Comparison of early garbage deposits with late prehistoric ones or with conditions on modern Easter Island reveals big changes in those initially bountiful food sources. Porpoises, and open-ocean fish like tuna, virtually disappeared from the islanders’ diet. The fish that continued to be caught were mainly inshore species. Land birds disappeared completely from the diet, for the simple reason that every species became extinct from some combination of overhunting, deforestation, and predation by rats introduced accidentally as stowaways in the colonists’ canoes. This was the worst catastrophe to befall Pacific island birds, surpassing even the record on New Zealand and Hawaii, where, to be sure, the moas and most flightless geese became extinct, but many other species managed to survive. No Pacific island other than Easter ended up without any native land birds. Of the twenty-five or more formerly breeding sea bird populations, overharvesting and rat predation brought the result that only one now breeds on Easter itself. Even shellfish were overexploited, so that shell sizes in the middens decreased with time because of preferential overharvesting of larger individuals.
The giant palm and all the other now-extinct trees disappeared for half a dozen reasons that we can document or infer. Identified tree charcoal fragments from ovens prove directly that trees were being burned for firewood. Trees were being cleared for gardens, because most of Easter’s land surface ended up being used to grow crops. From the early midden abundance of bones of open-ocean porpoises and tuna, we infer that big trees were being felled to make seaworthy canoes; the frail, leaky little watercraft seen by early European visitors would not have served for harpooning platforms or venturing far out to sea. Trees furnished the timber and rope not only for transporting and erecting statues, but undoubtedly for a multitude of other purposes. The introduced rats “used” the palm tree and doubtless other trees for their own purposes: every Easter palm nut that has been recovered shows tooth marks from rats gnawing on it and would have been incapable of germinating. From several types of archaeological evidence, we deduce that the clearing of forests began soon after human arrival, reached its peak around 1400, and was virtually complete by dates that varied locally between the early 1400s and the 1600s.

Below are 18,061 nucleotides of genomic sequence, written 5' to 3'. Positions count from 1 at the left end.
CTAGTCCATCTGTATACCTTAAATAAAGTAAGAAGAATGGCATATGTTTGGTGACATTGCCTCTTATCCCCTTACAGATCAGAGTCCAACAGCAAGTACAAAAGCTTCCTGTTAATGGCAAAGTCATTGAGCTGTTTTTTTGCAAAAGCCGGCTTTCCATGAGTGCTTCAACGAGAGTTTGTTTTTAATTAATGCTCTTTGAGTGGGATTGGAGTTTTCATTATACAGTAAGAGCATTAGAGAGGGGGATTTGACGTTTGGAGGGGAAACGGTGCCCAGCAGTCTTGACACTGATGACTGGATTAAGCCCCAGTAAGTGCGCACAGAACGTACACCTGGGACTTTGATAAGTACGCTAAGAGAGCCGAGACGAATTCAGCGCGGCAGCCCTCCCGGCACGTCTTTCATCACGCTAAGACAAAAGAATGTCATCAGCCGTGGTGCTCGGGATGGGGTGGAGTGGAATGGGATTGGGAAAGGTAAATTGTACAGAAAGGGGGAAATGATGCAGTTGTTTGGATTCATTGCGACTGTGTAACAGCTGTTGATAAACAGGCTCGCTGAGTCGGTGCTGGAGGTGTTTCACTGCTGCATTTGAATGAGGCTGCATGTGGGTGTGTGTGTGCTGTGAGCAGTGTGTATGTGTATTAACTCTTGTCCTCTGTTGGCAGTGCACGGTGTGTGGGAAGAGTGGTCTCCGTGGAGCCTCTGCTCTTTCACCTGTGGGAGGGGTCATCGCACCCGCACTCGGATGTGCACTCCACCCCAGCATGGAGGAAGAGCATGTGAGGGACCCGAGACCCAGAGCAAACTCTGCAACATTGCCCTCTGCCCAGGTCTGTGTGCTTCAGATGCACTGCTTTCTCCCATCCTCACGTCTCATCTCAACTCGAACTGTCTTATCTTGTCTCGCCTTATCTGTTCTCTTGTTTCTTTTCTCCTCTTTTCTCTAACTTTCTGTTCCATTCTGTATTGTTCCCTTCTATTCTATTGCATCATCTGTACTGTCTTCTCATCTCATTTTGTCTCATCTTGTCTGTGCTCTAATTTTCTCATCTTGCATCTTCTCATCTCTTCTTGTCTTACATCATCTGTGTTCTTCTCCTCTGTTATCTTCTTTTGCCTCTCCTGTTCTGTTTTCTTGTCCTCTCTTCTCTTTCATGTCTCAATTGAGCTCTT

The overall picture for Easter is the most extreme example of forest destruction in the Pacific, and among the most extreme in the world: the whole forest gone, and all of its tree species extinct. Immediate consequences for the islanders were losses of raw materials, losses of wild-caught foods, and decreased crop yields.
Raw materials lost or else available only in greatly decreased amounts consisted of everything made from native plants and birds, including wood, rope, bark to manufacture bark cloth, and feathers. Lack of large timber and rope brought an end to the transport and erection of statues, stopped the construction of seagoing canoes, and left people without wood for fires to keep themselves warm during Easter’s winter nights of wind and driving rain at a temperature of 50 degrees Fahrenheit. Instead, after 1650 the islanders were reduced to burning herbs, grasses, and crop wastes for fuel. There would have been fierce competition for the remaining woody shrubs, among people trying to obtain thatching and small pieces of wood for houses, implements, and bark cloth.